by Mike Masnick
Wed, Jan 19th 2011 10:07pm
While I'm not all that familiar with football clubs in the UK, here in the US when a sports team moves, it almost always changes the "location" part of the name to match their new location. So, when the Brooklyn Dodgers moved to Los Angeles, they became the LA Dodgers. That seems perfectly reasonable, but is it worth a trademark lawsuit? Reader Jamie, points us to the news that UK Parliament Member David Lammy (last seen here on Techdirt defending the idea of kicking people off the internet for infringement) is threatening to sue the Tottenham Hotspur for infringement if they move away from Tottenham, as the club would apparently like to do. Of course, what I don't understand is why the club would want to hold onto the old location after it had moved. Why would that even make sense? I guess the closest example I can think of in the US was the legal fight over the Angels baseball team, which went from being the Anaheim Angels (or California Angels before that) to the ridiculously long Los Angeles Angels of Anaheim, to try to play up the LA connection. But, again, is this really an "intellectual property" issue? Perhaps a UK football fan can explain to us why a team not in Tottenham would wish to keep the Tottenham name.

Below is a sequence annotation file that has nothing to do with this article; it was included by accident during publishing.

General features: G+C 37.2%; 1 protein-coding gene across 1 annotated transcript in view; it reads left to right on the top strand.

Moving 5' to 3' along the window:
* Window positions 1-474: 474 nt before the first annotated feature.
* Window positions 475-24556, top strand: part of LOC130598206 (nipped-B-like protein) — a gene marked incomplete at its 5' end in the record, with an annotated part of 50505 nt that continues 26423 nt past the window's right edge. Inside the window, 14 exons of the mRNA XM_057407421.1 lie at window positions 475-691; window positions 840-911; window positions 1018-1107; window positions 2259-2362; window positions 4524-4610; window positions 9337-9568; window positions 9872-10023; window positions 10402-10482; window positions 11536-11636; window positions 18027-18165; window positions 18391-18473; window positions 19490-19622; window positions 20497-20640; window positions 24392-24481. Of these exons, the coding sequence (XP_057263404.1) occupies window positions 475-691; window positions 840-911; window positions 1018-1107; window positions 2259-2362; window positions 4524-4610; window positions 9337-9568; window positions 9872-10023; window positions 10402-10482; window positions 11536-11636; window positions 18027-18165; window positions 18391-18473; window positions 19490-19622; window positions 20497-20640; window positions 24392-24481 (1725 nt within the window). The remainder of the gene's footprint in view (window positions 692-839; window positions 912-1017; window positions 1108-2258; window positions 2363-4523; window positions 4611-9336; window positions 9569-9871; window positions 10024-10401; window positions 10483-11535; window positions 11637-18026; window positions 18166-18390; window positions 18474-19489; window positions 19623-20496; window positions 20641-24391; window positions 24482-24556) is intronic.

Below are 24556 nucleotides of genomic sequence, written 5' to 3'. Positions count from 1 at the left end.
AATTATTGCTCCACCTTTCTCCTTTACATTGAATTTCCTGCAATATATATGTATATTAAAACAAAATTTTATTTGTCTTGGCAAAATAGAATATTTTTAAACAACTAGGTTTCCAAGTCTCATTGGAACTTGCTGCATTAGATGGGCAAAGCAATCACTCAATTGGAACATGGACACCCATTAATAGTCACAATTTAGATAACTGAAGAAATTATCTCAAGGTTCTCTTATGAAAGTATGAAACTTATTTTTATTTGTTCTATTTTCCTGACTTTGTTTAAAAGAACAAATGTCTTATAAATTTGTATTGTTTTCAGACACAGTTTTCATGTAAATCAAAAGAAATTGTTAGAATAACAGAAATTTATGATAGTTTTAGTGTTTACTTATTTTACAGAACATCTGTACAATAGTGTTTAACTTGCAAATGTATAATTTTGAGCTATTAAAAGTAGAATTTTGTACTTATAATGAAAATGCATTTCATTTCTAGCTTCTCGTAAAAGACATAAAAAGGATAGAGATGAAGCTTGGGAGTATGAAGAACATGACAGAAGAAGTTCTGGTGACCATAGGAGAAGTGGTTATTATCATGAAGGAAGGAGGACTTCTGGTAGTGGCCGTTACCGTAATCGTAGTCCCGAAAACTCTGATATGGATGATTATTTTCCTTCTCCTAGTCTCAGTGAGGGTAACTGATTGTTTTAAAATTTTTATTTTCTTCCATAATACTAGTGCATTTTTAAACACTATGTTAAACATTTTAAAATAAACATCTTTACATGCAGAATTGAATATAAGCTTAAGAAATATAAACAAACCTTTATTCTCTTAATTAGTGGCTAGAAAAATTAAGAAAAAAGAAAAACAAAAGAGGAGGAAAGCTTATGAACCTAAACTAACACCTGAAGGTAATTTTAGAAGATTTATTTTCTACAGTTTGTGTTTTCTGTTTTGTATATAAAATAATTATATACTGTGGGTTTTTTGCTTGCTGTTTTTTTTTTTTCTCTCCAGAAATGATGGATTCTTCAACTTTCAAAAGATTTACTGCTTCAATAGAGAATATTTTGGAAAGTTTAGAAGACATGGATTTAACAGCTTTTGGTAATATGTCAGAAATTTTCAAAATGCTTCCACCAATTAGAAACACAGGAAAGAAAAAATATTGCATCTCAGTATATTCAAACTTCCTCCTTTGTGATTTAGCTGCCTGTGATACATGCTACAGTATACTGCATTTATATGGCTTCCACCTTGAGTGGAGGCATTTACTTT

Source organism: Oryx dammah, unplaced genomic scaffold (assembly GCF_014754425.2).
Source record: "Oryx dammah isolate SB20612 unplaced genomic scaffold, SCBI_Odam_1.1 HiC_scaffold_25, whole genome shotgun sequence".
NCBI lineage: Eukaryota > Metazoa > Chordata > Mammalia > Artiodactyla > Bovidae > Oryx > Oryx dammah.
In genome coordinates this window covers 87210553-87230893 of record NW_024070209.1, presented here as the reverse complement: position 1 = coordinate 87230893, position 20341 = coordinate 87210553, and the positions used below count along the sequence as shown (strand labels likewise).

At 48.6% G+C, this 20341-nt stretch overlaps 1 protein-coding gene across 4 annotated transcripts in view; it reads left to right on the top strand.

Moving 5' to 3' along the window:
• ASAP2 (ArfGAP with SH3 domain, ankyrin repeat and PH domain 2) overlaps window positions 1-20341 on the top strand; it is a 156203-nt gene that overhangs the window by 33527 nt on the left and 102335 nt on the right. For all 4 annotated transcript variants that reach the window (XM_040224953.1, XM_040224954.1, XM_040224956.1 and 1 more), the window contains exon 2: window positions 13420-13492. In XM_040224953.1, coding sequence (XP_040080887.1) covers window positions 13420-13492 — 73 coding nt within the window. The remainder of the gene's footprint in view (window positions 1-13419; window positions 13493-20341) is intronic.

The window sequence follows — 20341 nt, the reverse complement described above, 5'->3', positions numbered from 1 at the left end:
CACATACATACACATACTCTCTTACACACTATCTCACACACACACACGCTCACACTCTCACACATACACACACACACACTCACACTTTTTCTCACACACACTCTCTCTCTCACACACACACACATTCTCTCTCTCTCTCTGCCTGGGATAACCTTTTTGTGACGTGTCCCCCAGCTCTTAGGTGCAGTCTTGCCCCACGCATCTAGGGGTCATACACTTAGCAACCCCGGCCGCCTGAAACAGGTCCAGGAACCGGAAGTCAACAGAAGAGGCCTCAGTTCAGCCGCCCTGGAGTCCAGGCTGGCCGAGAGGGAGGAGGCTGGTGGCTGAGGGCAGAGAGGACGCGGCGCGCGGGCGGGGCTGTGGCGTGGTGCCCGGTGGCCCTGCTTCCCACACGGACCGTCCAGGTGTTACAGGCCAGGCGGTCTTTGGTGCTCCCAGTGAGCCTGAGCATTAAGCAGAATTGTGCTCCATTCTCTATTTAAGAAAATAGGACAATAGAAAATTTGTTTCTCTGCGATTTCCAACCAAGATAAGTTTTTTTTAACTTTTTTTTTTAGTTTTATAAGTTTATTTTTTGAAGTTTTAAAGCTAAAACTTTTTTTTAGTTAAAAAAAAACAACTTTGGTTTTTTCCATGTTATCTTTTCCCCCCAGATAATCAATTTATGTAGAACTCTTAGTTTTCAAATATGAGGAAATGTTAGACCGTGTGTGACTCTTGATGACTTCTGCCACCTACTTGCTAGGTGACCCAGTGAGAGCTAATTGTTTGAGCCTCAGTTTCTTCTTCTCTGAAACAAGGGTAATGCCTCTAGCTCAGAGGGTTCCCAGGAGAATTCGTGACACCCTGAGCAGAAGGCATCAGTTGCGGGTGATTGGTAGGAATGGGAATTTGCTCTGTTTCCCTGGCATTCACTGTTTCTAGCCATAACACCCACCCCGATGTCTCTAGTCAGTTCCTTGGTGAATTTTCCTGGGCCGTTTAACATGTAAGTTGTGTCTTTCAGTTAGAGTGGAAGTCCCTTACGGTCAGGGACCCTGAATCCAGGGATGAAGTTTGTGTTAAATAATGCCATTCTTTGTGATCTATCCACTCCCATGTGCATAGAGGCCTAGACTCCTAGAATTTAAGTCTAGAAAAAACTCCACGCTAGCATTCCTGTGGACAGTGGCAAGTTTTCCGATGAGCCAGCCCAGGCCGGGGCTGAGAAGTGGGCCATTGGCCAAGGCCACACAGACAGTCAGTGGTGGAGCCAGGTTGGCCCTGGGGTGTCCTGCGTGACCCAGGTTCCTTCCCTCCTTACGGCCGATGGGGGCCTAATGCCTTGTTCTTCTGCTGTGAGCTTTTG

If you liked this post, you may also be interested in...
- Web Sheriff Abuses DMCA In Weak Attempt To Hide Info Under UK High Court Injunction, Fails Miserably
- Fantastic: Now British Firms Are Getting In On The Bogus Website/Bogus DMCA Notice Scam
- UK Queen's Speech: More, Faster Broadband... But It Will Be Censored And Spied On
- Judge Rejects Attempt To Force Lauri Love To Decrypt His Computers, Despite Never Charging Him With A Crime
- UK Gov't Pushing For 10-Year Jail Sentences For Copyright Infringement Based On ¯\_(ツ)_/¯